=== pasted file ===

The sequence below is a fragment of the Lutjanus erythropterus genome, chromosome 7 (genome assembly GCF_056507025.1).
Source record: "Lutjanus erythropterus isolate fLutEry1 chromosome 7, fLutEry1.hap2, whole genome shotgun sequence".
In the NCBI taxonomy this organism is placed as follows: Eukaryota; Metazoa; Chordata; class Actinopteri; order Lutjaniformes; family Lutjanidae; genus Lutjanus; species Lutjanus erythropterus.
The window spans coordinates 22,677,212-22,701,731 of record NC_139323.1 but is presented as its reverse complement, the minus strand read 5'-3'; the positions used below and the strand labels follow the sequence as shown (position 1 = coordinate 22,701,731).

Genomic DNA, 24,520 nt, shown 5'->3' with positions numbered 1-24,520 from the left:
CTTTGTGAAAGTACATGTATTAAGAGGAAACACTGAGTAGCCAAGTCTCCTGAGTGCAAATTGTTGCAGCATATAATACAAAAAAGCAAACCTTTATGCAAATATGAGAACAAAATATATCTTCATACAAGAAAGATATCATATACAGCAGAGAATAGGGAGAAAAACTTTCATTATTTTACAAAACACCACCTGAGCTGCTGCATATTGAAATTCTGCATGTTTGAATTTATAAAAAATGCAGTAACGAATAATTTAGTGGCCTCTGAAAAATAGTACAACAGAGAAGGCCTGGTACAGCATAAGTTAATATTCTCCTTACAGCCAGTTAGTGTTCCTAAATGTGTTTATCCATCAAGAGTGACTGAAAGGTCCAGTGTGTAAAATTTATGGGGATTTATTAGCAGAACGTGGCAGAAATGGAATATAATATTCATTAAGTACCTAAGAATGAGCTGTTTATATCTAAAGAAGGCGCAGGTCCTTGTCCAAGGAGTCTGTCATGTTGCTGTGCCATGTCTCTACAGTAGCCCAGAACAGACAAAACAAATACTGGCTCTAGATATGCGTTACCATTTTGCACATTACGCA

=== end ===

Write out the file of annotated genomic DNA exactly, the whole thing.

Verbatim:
The sequence below is a fragment of the Lutjanus erythropterus genome, chromosome 7 (genome assembly GCF_056507025.1).
Source record: "Lutjanus erythropterus isolate fLutEry1 chromosome 7, fLutEry1.hap2, whole genome shotgun sequence".
In the NCBI taxonomy this organism is placed as follows: Eukaryota; Metazoa; Chordata; class Actinopteri; order Lutjaniformes; family Lutjanidae; genus Lutjanus; species Lutjanus erythropterus.
The window spans coordinates 22,677,212-22,701,731 of record NC_139323.1 but is presented as its reverse complement, the minus strand read 5'-3'; the positions used below and the strand labels follow the sequence as shown (position 1 = coordinate 22,701,731).

Genomic DNA, 24,520 nt, shown 5'->3' with positions numbered 1-24,520 from the left:
CTTTGTGAAAGTACATGTATTAAGAGGAAACACTGAGTAGCCAAGTCTCCTGAGTGCAAATTGTTGCAGCATATAATACAAAAAAGCAAACCTTTATGCAAATATGAGAACAAAATATATCTTCATACAAGAAAGATATCATATACAGCAGAGAATAGGGAGAAAAACTTTCATTATTTTACAAAACACCACCTGAGCTGCTGCATATTGAAATTCTGCATGTTTGAATTTATAAAAAATGCAGTAACGAATAATTTAGTGGCCTCTGAAAAATAGTACAACAGAGAAGGCCTGGTACAGCATAAGTTAATATTCTCCTTACAGCCAGTTAGTGTTCCTAAATGTGTTTATCCATCAAGAGTGACTGAAAGGTCCAGTGTGTAAAATTTATGGGGATTTATTAGCAGAACGTGGCAGAAATGGAATATAATATTCATTAAGTACCTAAGAATGAGCTGTTTATATCTAAAGAAGGCGCAGGTCCTTGTCCAAGGAGTCTGTCATGTTGCTGTGCCATGTCTCTACAGTAGCCCAGAACAGACAAAACAAATACTGGCTCTAGATATGCGTTACCATTTTGCACATTACGCA